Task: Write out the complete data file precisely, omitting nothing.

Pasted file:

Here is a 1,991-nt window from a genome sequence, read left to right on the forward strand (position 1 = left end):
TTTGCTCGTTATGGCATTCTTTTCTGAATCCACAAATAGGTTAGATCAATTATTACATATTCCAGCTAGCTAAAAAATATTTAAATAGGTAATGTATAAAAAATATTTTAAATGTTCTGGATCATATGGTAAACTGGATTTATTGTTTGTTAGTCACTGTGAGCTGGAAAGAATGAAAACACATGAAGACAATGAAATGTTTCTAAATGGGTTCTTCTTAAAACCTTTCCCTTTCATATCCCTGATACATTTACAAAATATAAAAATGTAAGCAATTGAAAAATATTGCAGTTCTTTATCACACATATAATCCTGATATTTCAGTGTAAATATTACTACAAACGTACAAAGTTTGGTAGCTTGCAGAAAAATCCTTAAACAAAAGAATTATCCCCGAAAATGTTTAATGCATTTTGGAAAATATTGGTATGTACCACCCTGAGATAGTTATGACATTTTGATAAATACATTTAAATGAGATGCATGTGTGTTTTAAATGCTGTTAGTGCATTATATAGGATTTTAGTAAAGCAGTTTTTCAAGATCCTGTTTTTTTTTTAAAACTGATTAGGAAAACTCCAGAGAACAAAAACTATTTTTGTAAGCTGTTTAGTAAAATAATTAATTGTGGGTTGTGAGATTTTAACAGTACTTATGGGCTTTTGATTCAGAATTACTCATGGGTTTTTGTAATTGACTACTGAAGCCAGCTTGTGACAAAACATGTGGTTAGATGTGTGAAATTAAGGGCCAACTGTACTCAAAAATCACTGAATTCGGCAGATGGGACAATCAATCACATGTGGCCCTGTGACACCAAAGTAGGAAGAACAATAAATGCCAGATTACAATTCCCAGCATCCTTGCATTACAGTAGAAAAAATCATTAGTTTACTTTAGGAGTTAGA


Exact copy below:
Here is a 1,991-nt window from a genome sequence, read left to right on the forward strand (position 1 = left end):
TTTGCTCGTTATGGCATTCTTTTCTGAATCCACAAATAGGTTAGATCAATTATTACATATTCCAGCTAGCTAAAAAATATTTAAATAGGTAATGTATAAAAAATATTTTAAATGTTCTGGATCATATGGTAAACTGGATTTATTGTTTGTTAGTCACTGTGAGCTGGAAAGAATGAAAACACATGAAGACAATGAAATGTTTCTAAATGGGTTCTTCTTAAAACCTTTCCCTTTCATATCCCTGATACATTTACAAAATATAAAAATGTAAGCAATTGAAAAATATTGCAGTTCTTTATCACACATATAATCCTGATATTTCAGTGTAAATATTACTACAAACGTACAAAGTTTGGTAGCTTGCAGAAAAATCCTTAAACAAAAGAATTATCCCCGAAAATGTTTAATGCATTTTGGAAAATATTGGTATGTACCACCCTGAGATAGTTATGACATTTTGATAAATACATTTAAATGAGATGCATGTGTGTTTTAAATGCTGTTAGTGCATTATATAGGATTTTAGTAAAGCAGTTTTTCAAGATCCTGTTTTTTTTTTAAAACTGATTAGGAAAACTCCAGAGAACAAAAACTATTTTTGTAAGCTGTTTAGTAAAATAATTAATTGTGGGTTGTGAGATTTTAACAGTACTTATGGGCTTTTGATTCAGAATTACTCATGGGTTTTTGTAATTGACTACTGAAGCCAGCTTGTGACAAAACATGTGGTTAGATGTGTGAAATTAAGGGCCAACTGTACTCAAAAATCACTGAATTCGGCAGATGGGACAATCAATCACATGTGGCCCTGTGACACCAAAGTAGGAAGAACAATAAATGCCAGATTACAATTCCCAGCATCCTTGCATTACAGTAGAAAAAATCATTAGTTTACTTTAGGAGTTAGA